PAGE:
This past summer, six thousand people came out to the Los Angeles County Arboretum to see legendary entertainer Mitzi Gaynor, as the 88-year-old performed with singer and pianist Michael Feinstein, and played with the audience.
She’s been playing with audiences for over 70 years now, first in movies (like “There’s No Business Like Show Business” and “Les Girls”), then on TV.
Mitzi was born to perform. Her mother was a dancer. Her father, a cellist, was proud of his Hungarian heritage, hence Mitzi’s birth name: Francesca Marlene de Czanyi von Gerber.
She started taking dancing classes when she was eight years old: “Detroit, the Silver Studios, Madame Kathryn Etienne. When I was 11, she said, ‘Mitzi’s gonna go to Hollywood and become a star.'”
And so, she headed west, and at 17, Mitzi Gerber was signed to a seven-year deal at 20th Century Fox. She recalled that a producer there thought her name sounded like a delicatessen, “so he said, ‘How about Gaynor, [like] Janet Gaynor?’ My father loved it.”
Mitzi earned her stripes singing and dancing through a parade of forgettable movie musicals, but she struck gold when she began dating eccentric billionaire businessman Howard Hughes.
“That’s the hot number,” Gaynor said, going through her scrapbook with correspondent Mo Rocca. “That’s Mr. Howard Hughes. That’s the way I looked when I met Mr. Howard Hughes.”
Gaynor was just 18 at the time; Hughes was in his mid-forties.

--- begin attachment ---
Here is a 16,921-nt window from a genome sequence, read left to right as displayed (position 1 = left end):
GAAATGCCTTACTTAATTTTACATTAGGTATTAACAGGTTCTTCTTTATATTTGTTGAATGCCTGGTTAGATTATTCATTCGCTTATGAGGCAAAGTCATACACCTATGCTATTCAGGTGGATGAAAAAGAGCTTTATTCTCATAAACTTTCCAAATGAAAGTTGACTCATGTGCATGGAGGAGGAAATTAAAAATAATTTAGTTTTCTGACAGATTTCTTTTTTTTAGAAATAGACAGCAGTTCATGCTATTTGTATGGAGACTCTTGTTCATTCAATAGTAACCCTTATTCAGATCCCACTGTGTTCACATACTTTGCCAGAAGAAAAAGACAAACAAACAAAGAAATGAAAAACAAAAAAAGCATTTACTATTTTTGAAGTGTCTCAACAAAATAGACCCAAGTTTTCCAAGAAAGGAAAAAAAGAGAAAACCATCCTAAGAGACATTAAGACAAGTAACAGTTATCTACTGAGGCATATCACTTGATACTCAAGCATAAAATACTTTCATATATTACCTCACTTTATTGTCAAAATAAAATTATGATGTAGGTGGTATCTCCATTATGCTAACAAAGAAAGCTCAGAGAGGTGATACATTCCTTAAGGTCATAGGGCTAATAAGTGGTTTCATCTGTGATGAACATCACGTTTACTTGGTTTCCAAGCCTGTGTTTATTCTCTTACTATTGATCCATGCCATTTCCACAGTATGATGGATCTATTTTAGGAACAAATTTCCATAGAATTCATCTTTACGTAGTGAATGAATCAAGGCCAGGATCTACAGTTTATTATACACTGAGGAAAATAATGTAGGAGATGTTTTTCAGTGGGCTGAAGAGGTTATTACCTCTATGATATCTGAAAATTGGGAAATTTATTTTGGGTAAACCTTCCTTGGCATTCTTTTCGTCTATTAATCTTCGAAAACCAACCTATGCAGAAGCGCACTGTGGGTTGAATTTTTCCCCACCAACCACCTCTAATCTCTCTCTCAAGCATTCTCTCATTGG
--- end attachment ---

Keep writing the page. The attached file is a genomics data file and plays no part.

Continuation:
Rocca asked, “What was your connection, do you think? Was it emotional? Was it – ”
“I think he wanted to get into my pants,” Gaynor replied.
Today, Gaynor has more than just memories, sporting the earrings and necklace that Hughes gave her. “So you’re wearing the whole Howard Hughes collection right now!” Rocca said.
She calculates they were together for eight months. Did she love him? “I thought I did. He asked me to marry him. Then I found out he’d asked 47 other women at the same time.”
But then Gaynor did meet the love of her life, Hollywood producer and agent Jack Bean. Their 52-year marriage began this way: “The doorbell rang at the Chateau Mormont. And I open up the door, and there’s this man standing there. He has the bluest eyes I’ve ever seen in my life, he’s about 5’11”. God, I loved him.”
Gaynor broke it off with Howard Hughes, and left with quite the parting gift. “He said, ‘Okay, I want you to buy some dirt.’ I said, ‘Some dirt?’ He said, ‘Yes, in Las Vegas.’ $25 an acre, which I sold maybe eight years ago for two million bucks.”
“I’m gonna wash that man right outta my hair,
I’m gonna wash that man right outta my hair,
I’m gonna wash that man right outta my hair,
And send him on his way.”
Watch an extended cut of Mitzi Gaynor performing “I’m Gonna Wash That Man Right Out of My Hair,” from “South Pacific”:
Rodgers and Hammerstein’s “South Pacific” made Mitzi Gaynor an international star. But she was not the first choice to play Nellie Forbush – in fact, she said, “a lotta people had announced themselves: Elizabeth Taylor, Susan Hayward, Doris Day.”
“All big stars,” said Rocca.
“Yeah, much bigger than I.”
“Did you think you even had a shot?”
“Well, I tell ya sumpin’: I could sing and I could dance. Liz Taylor couldn’t sing, and she couldn’t dance.”